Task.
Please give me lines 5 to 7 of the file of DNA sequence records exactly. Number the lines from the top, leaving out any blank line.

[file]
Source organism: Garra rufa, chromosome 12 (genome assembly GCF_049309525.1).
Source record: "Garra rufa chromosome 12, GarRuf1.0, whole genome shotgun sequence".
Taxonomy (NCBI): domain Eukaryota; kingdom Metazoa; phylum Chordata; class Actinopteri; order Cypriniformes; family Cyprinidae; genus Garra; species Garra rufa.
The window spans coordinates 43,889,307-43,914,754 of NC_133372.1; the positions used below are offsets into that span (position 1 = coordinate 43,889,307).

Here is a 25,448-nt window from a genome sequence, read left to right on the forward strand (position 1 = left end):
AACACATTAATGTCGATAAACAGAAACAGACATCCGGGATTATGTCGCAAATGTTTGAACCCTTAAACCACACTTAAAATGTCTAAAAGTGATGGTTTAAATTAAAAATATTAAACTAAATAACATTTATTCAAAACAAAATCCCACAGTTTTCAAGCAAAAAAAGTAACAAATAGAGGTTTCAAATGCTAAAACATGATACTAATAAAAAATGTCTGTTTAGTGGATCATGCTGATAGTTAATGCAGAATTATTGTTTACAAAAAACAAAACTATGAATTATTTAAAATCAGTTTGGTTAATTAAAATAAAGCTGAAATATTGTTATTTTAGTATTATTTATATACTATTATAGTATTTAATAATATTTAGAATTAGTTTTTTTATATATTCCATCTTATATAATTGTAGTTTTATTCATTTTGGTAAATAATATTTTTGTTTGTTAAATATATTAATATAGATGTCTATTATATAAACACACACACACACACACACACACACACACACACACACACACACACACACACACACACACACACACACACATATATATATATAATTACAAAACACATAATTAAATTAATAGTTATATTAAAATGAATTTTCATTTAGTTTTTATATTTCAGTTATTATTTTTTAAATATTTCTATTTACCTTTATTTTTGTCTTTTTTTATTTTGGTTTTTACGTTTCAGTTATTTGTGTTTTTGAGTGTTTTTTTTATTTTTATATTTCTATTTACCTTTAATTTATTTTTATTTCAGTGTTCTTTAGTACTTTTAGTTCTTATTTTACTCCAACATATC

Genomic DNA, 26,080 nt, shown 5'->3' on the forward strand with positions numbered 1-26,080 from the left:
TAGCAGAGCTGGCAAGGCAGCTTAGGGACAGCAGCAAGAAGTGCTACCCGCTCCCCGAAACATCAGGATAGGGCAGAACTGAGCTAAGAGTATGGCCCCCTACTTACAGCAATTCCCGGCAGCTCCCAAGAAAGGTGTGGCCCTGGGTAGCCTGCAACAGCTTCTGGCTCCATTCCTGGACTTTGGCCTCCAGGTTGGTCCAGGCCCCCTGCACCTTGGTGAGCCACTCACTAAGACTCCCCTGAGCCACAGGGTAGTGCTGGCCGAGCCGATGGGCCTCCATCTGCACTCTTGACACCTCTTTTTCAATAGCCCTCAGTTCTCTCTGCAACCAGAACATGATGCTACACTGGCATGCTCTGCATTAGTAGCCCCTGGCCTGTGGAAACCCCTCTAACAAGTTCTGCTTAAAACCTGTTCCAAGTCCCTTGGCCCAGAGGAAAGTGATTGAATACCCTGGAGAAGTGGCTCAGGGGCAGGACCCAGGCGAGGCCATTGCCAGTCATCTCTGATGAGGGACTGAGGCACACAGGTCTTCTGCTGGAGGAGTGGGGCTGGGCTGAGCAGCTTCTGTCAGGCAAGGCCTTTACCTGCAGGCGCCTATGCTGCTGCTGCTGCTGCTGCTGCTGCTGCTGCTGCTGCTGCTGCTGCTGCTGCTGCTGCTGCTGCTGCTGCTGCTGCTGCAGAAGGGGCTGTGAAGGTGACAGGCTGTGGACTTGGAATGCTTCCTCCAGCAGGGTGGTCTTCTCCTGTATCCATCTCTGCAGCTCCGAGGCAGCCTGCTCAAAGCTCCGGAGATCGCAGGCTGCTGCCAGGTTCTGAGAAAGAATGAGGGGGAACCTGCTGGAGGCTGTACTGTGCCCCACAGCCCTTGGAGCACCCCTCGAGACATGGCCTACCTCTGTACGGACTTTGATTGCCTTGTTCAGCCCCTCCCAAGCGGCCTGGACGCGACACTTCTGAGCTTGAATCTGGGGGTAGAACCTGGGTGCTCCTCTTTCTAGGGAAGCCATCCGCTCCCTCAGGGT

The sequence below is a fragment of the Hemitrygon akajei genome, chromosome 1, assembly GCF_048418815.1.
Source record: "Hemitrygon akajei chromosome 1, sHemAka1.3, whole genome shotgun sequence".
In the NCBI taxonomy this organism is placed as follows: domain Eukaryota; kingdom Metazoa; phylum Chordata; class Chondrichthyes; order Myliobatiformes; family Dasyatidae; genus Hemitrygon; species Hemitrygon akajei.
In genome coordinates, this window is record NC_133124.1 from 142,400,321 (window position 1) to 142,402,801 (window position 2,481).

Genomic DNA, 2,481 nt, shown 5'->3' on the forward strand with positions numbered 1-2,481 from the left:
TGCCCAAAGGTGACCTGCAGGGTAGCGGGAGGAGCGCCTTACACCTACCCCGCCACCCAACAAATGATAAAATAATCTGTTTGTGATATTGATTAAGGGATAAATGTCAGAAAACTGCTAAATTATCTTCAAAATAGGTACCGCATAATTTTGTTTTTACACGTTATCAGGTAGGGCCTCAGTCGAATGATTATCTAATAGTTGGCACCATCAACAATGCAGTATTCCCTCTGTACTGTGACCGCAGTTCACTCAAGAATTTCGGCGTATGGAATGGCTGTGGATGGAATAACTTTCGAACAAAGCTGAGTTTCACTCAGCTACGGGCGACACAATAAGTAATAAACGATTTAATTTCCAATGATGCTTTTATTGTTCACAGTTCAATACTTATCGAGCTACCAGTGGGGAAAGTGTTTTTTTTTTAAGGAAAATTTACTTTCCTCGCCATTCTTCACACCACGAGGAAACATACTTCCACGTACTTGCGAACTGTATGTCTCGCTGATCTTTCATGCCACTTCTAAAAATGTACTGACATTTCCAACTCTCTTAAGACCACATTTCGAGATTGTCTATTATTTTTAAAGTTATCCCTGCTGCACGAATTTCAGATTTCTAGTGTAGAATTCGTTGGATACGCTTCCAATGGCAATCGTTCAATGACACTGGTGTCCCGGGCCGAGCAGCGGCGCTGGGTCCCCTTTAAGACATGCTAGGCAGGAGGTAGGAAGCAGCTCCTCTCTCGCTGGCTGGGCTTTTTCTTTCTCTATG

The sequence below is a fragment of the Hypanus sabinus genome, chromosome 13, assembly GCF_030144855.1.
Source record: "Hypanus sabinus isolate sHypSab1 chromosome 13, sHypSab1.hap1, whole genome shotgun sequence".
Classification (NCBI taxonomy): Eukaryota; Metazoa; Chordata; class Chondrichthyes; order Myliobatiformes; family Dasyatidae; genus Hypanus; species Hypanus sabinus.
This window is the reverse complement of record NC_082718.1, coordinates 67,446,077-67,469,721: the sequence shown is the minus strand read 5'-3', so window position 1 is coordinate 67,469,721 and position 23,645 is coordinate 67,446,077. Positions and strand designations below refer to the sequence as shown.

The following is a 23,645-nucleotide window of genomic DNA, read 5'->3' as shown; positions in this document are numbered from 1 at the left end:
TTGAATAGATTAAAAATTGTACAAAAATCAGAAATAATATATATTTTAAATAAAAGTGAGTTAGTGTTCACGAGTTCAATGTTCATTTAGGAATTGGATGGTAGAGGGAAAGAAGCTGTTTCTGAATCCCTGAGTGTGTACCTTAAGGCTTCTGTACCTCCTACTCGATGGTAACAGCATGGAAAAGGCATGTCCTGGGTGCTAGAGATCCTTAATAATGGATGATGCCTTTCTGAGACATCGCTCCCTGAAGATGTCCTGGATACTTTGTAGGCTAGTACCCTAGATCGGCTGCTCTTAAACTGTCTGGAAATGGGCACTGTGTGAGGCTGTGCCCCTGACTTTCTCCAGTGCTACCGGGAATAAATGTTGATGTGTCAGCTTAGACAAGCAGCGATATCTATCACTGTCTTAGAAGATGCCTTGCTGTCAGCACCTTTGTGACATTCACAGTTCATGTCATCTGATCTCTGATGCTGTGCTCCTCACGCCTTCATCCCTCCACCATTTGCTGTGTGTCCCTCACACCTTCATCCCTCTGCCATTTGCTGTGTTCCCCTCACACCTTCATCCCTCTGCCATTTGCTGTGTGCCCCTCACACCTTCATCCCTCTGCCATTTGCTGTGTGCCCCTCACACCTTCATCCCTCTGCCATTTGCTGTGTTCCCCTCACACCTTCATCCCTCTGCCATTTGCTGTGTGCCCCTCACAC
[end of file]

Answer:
Here is a 25,448-nt window from a genome sequence, read left to right on the forward strand (position 1 = left end):
AACACATTAATGTCGATAAACAGAAACAGACATCCGGGATTATGTCGCAAATGTTTGAACCCTTAAACCACACTTAAAATGTCTAAAAGTGATGGTTTAAATTAAAAATATTAAACTAAATAACATTTATTCAAAACAAAATCCCACAGTTTTCAAGCAAAAAAAGTAACAAATAGAGGTTTCAAATGCTAAAACATGATACTAATAAAAAATGTCTGTTTAGTGGATCATGCTGATAGTTAATGCAGAATTATTGTTTACAAAAAACAAAACTATGAATTATTTAAAATCAGTTTGGTTAATTAAAATAAAGCTGAAATATTGTTATTTTAGTATTATTTATATACTATTATAGTATTTAATAATATTTAGAATTAGTTTTTTTATATATTCCATCTTATATAATTGTAGTTTTATTCATTTTGGTAAATAATATTTTTGTTTGTTAAATATATTAATATAGATGTCTATTATATAAACACACACACACACACACACACACACACACACACACACACACACACACACACACACACACACACACACACATATATATATATAATTACAAAACACATAATTAAATTAATAGTTATATTAAAATGAATTTTCATTTAGTTTTTATATTTCAGTTATTATTTTTTAAATATTTCTATTTACCTTTATTTTTGTCTTTTTTTATTTTGGTTTTTACGTTTCAGTTATTTGTGTTTTTGAGTGTTTTTTTTATTTTTATATTTCTATTTACCTTTAATTTATTTTTATTTCAGTGTTCTTTAGTACTTTTAGTTCTTATTTTACTCCAACATATC

Genomic DNA, 26,080 nt, shown 5'->3' on the forward strand with positions numbered 1-26,080 from the left: